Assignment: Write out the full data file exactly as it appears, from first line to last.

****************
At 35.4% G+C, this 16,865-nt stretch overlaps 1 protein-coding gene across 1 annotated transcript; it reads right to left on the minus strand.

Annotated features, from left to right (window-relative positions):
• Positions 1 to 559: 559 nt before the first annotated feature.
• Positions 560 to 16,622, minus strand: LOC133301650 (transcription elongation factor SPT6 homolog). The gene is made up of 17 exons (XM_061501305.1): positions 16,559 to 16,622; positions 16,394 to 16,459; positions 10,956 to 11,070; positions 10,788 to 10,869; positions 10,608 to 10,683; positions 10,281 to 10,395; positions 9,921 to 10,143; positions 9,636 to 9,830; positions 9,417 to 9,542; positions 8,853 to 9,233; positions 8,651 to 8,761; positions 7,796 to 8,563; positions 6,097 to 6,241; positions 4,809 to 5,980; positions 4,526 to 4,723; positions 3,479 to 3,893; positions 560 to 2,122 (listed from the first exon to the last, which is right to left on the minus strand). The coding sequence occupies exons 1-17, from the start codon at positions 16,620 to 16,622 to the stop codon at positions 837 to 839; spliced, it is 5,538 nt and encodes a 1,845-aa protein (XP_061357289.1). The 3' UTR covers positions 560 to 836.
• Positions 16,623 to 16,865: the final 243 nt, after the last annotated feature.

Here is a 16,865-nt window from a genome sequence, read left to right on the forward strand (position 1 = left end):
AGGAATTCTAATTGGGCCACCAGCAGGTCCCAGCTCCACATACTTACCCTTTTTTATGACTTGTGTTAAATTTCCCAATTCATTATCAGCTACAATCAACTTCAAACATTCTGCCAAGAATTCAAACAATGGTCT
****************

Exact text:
At 35.4% G+C, this 16,865-nt stretch overlaps 1 protein-coding gene across 1 annotated transcript; it reads right to left on the minus strand.

Annotated features, from left to right (window-relative positions):
• Positions 1 to 559: 559 nt before the first annotated feature.
• Positions 560 to 16,622, minus strand: LOC133301650 (transcription elongation factor SPT6 homolog). The gene is made up of 17 exons (XM_061501305.1): positions 16,559 to 16,622; positions 16,394 to 16,459; positions 10,956 to 11,070; positions 10,788 to 10,869; positions 10,608 to 10,683; positions 10,281 to 10,395; positions 9,921 to 10,143; positions 9,636 to 9,830; positions 9,417 to 9,542; positions 8,853 to 9,233; positions 8,651 to 8,761; positions 7,796 to 8,563; positions 6,097 to 6,241; positions 4,809 to 5,980; positions 4,526 to 4,723; positions 3,479 to 3,893; positions 560 to 2,122 (listed from the first exon to the last, which is right to left on the minus strand). The coding sequence occupies exons 1-17, from the start codon at positions 16,620 to 16,622 to the stop codon at positions 837 to 839; spliced, it is 5,538 nt and encodes a 1,845-aa protein (XP_061357289.1). The 3' UTR covers positions 560 to 836.
• Positions 16,623 to 16,865: the final 243 nt, after the last annotated feature.

Here is a 16,865-nt window from a genome sequence, read left to right on the forward strand (position 1 = left end):
AGGAATTCTAATTGGGCCACCAGCAGGTCCCAGCTCCACATACTTACCCTTTTTTATGACTTGTGTTAAATTTCCCAATTCATTATCAGCTACAATCAACTTCAAACATTCTGCCAAGAATTCAAACAATGGTCT